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The luxury of staying in the same venue is a welcome relief as next up at Black Bear is Sydney quintet The Preatures. They again draw a large, energetic crowd, and it quickly becomes clear why. As the band take the stage and kick their blend of gothic rock ’n’ roll into gear, any semblance of journalistic professionalism I have floats out the door, as I’m too mesmerized by the performance of singers Isabella Manfredi and Gideon Bensen to take notes or even really care why I’m here; the performance is that damn good. Manfredi has an impressive range and works the crowd like a dream; flicking her hair and making eye contact with the front rows, before Bensen opens his mouth and lets out a sound that you would expect to hear from an old delta bluesman, not a 20-something bloke from New South Wales. I come back to my senses in time to realise ‘Take A Card’ is a fantastic track, and hear Bensen announce their last song ‘Hero’; a newly-written tune. The Preatures are my undisputed live highlight of day one; simply fantastic.

Maybe I’m still buzzing on a Preatures-induced high, but over at Winn Lane Velociraptor’s performance seems a little sub-par. That’s not to say they don’t still wipe the floor with most of the other acts on the bill, but maybe it’s frontman Jeremy Neale’s voice or the reduced crowd interaction from being on a raised stage, but the guys and girl aren’t as chaotically-brilliant as usual. Reduced to a ten-piece as the DZ guys are in the States, they nevertheless power through ‘Hey Suzanne’ and ‘Riot’, among others, and provide an interesting spectacle to look at, as always.

All that’s left for day one of BIGSOUND is to go through the airport levels of security into Oh Hello! and catch King Gizzard and the Lizard Wizard, who have no hesitation in cranking out an unholy racket from the get-go. The Melbourne eight-piece launch into a tangled, crunching mass of psychedelic punk with energy by the truckload, as songs like ‘Black Tooth’ and ‘Dead-Beat’ encourage the crowd-surfers and pogoing punks to bounce around like chimps on speed. Having just realised their debut album, the band are clearly riding high and full of confidence, as they provide an ear-drum-splitting finale to Wednesday night.

Thursday 13th September

The working day passed me by as if I was stuck in suspended animation between two zones of music festival awesomeness, punctuated only by a quick lunchtime blast of tunes at Jamie’s Espresso in James Street with Streamer Bendy, who put in a fine performance of shout-y pop-rock in the early-afternoon sun.

Eight o’clock comes around again, and I find myself at Magic City for the first time, to take in another band who have just released their debut record: Split Seconds. Looking lean and mean, the Perth boys put in a fine set filled with songs from You’ll Turn Into Me. The venue quickly fills up by the end of first track ‘Security Light’, despite the doors only being opened at 8pm on the dot (bad decision Magic City!) ‘Maiden Name’ follows, then the catchy-as-fuck ‘Top Floor’, followed by ‘She Makes Her Own Clothes’, which frontman Sean Pollard laughingly describes as being “about the joys of sewing”. The only way to finish is with the always-excellent ‘All You Gotta Do’; the band leaving the stage to well-deserved thunderous applause and satisfied smiles from the audience.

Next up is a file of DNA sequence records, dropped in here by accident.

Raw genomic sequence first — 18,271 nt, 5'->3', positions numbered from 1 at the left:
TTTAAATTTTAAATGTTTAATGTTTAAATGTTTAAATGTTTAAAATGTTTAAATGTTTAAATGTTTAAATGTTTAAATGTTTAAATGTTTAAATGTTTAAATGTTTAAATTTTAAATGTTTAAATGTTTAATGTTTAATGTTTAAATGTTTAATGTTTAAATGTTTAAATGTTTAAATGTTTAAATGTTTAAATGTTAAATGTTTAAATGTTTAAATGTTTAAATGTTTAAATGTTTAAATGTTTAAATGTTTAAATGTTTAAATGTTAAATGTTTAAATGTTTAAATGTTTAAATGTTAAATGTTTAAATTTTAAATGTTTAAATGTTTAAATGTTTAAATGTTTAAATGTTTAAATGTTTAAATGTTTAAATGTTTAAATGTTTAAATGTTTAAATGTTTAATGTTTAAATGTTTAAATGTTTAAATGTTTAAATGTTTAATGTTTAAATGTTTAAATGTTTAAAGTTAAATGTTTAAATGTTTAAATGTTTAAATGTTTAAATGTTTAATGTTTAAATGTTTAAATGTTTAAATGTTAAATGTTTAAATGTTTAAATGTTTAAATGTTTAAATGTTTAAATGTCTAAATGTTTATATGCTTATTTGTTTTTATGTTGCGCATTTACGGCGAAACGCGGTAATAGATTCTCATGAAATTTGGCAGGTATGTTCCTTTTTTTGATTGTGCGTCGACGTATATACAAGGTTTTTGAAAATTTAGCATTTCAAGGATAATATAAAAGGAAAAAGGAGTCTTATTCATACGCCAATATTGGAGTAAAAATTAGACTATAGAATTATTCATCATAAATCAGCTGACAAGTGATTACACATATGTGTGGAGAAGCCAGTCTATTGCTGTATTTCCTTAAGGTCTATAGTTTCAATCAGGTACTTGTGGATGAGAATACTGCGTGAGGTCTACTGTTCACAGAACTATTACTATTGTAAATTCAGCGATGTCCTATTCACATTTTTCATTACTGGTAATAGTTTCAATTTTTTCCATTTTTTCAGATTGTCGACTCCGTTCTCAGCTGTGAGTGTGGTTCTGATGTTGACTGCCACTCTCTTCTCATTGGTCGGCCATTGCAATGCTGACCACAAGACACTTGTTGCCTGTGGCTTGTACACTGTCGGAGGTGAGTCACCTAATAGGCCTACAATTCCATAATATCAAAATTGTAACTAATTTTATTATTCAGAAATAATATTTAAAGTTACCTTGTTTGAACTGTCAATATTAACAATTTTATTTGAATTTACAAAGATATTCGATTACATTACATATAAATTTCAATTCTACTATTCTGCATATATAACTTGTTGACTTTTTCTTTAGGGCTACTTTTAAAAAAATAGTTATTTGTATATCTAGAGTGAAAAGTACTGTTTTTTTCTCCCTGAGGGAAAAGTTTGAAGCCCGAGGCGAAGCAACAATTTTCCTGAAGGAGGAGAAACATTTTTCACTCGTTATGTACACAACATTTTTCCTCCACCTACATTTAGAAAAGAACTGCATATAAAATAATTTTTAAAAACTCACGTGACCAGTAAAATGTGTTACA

A quick duck into the Black Bear Lodge to hear the pop delights of former Go-Betweens members Adele & Glenn (Adele Pickvance and Glenn Thompson) is followed by a dash down to the Zoo to catch Hey Geronimo. A huge crowd is there to see the Brisbane indie-poppers, as they begin getting hips moving with the opening bass-line to The George Baker Selection’s ‘Little Green Bag’, before launching into their own ‘Carbon Affair’, followed quickly by ‘Dreamboat Jack’. At this point I’m considering chucking my beer away and jumping around like an idiot, the quirky ‘60s-flavoured pop tunes coming from the stage being so infectious, but I settle for tapping a foot and grinning from ear to ear. ‘Co-Op Bookshop’ follows next, as the boys put in one of the funnest and most upbeat performances of the night.

Next it’s into the depths of the sparsely filled Alhambra Lounge to catch a short burst of Sydney’s Underlights. As I arrive they are pumping out impressive waves of bluesy psychedelia, building the sound into a wall of noise that reverberates around the brick interior of the club. However, it’s at this point that my evening is temporarily derailed as my iPhone decides to fuck itself (thus losing my BIGSOUND schedule) and I have to go outside to make a call to fix it, and miss the rest of the set. Damn you, technology!

Back at the Bakery Lane stage, Dubmarine are making sure everybody is dancing frantically with a range of high-energy, pumping dub and dance tracks. Blasts of trombone and synths rain down on the energetic crowd as the energy levels remain high. The fact that they are late replacements for an unwell Owl Eyes has left a few confused people wondering what is going on. One guy sees me writing and we have the following exchange: